In a nutshell: A new strategy for electrically stimulating retinal cells may help retinal prostheses to deliver sharper vision.

View Paper Abstract

Several diseases of the retina – the area at the back of your eyeball where light-sensitive cells are found – can lead to partial or even total blindness. In retinitis pigmentosa and age-related macular degeneration, for example, retinal cells are slowly damaged or lost over time. As a result, the cells become less able to absorb light and convert it to biological signals for the brain to process.

Retinal prostheses have restored some vision in people with retinal diseases by electrically stimulating the surviving cells, enabling them to send visual signals to the brain. However, the restored vision often has a low resolution, so it’s not sharp enough for important tasks such as recognising faces.

Ideally, each retinal cell would be stimulated individually, which means that improved vision would require a prosthesis with many electrodes that are as close in size to the cells as possible. Precise patterns of electrical stimulation waveforms have also been shown to provide clearer vision.

To increase the resolution of retinal prostheses, Brain Function CoE investigators from the University of Melbourne studied the best way to stimulate retinal cells. The team, led by postdoctoral researcher Wei Tong in Michael Ibbotson’s laboratory, used a diamond-based electrode array, which has more electrodes than existing prostheses.

The researchers stimulated retinal cells in rats with or without retinal disease, varying the duration of the electrical pulse from one-thirtieth of a millisecond up to 50 milliseconds. They also compared the effect of different ‘return’ locations. Returns are pieces of wire that stop the electrical current, limiting the area stimulated by each electrode. The returns were positioned either close to the electrode (local return) or further away from it (distant return).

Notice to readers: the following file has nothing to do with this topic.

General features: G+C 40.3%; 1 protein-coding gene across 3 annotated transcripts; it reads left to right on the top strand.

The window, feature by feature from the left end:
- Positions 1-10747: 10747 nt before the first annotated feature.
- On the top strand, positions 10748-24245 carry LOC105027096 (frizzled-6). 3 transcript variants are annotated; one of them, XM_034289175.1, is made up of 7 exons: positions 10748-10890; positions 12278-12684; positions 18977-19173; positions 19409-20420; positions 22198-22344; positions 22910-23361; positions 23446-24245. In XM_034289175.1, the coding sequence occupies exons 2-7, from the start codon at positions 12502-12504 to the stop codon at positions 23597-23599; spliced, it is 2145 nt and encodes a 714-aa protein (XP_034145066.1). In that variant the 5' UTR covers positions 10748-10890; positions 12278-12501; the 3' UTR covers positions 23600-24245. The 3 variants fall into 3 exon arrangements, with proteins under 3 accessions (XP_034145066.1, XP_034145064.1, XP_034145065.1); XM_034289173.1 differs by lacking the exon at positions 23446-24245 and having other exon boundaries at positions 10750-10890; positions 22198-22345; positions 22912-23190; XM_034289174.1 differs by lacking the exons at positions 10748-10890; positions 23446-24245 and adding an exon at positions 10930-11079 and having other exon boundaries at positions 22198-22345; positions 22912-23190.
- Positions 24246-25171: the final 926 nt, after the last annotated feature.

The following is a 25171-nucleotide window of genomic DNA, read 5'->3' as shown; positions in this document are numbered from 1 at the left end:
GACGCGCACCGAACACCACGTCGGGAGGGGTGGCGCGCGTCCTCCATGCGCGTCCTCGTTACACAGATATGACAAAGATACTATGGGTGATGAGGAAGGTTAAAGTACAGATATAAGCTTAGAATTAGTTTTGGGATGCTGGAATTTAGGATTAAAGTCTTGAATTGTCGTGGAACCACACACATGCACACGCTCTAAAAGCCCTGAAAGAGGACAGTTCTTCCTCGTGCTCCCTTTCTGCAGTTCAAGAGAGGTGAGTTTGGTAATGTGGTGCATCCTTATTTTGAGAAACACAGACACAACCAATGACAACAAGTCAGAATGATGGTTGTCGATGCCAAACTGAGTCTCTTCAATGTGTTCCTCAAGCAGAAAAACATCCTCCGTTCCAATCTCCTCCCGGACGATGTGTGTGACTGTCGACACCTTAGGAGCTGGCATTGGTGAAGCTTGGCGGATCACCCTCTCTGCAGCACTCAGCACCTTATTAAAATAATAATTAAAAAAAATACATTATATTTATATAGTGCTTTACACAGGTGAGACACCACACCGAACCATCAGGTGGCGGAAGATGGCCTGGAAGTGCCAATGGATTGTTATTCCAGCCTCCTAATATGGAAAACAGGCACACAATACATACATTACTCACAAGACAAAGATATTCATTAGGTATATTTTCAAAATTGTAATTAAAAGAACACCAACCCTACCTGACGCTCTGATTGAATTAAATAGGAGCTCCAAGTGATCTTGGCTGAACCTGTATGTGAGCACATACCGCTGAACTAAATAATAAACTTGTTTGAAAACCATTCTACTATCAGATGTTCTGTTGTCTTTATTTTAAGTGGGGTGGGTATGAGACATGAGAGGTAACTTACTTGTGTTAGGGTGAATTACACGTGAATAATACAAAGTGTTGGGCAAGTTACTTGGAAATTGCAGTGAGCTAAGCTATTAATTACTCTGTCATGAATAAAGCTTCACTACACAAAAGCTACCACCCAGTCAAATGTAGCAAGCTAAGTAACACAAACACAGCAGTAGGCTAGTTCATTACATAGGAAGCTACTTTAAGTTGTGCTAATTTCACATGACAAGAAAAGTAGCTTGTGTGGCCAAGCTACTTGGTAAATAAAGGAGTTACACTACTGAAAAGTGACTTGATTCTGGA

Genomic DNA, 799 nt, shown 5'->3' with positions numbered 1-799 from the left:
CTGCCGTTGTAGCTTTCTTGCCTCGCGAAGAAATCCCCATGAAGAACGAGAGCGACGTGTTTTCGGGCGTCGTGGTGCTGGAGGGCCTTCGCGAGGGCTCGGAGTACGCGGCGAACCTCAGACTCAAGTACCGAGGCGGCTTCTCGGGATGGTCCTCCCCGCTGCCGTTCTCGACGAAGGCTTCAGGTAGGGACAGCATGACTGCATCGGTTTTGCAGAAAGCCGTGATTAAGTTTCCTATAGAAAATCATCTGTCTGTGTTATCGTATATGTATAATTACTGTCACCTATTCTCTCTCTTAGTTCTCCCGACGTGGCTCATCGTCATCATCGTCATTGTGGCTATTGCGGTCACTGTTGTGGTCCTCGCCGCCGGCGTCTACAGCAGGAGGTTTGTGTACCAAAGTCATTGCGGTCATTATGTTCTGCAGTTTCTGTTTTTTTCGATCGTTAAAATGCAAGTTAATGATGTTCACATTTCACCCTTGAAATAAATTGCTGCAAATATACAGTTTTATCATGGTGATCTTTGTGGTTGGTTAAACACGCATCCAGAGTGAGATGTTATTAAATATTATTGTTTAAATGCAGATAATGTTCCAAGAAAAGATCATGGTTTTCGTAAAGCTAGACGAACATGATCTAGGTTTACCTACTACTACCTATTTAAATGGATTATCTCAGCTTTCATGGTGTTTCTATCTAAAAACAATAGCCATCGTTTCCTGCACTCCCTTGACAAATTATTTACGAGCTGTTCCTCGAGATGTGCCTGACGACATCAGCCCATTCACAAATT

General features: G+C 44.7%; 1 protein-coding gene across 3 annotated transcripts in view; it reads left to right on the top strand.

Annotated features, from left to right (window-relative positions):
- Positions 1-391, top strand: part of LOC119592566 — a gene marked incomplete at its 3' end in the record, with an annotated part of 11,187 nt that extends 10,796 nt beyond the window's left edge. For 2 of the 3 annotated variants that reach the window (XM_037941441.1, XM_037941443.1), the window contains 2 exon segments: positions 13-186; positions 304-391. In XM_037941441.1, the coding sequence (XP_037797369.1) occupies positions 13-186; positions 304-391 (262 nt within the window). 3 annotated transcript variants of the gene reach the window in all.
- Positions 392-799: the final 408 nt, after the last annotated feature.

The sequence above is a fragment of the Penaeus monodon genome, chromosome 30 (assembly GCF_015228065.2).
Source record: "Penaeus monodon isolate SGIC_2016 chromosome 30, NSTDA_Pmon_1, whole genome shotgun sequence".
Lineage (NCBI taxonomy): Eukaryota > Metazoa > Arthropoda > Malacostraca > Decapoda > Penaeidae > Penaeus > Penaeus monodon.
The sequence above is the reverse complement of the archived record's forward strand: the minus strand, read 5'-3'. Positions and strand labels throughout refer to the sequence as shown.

The researchers found that the most effective strategy for directly stimulating a specific region of the retina used short electrical pulses – as brief as one-tenth of a millisecond – in combination with a local return.

The stimulation strategy developed in this study will be used in the ‘Diamond Eye’, a diamond-based retinal prosthesis that is expected to undergo clinical trials in the next few years.

Next steps:
The team is working to develop their stimulation strategy, which they plan to test in larger animals.

Tong, W., Stamp, M., Apollo, N.V., Ganesan, K., Meffin, H., Prawer, S., Garrett, D. J., Ibbotson, M. R. (2019). Improved visual acuity using a retinal implant and an optimized stimulation strategy. Journal of Neural Engineering. doi: 10.1088/1741-2552/ab5299

Republish this article:

We believe in sharing knowledge. We use a Creative Commons Attribution 4.0 International License, which allows unrestricted use of this content, subject only to appropriate attribution. So please use this article as is, or edit it to fit your purposes. Referrals, mentions and links are appreciated.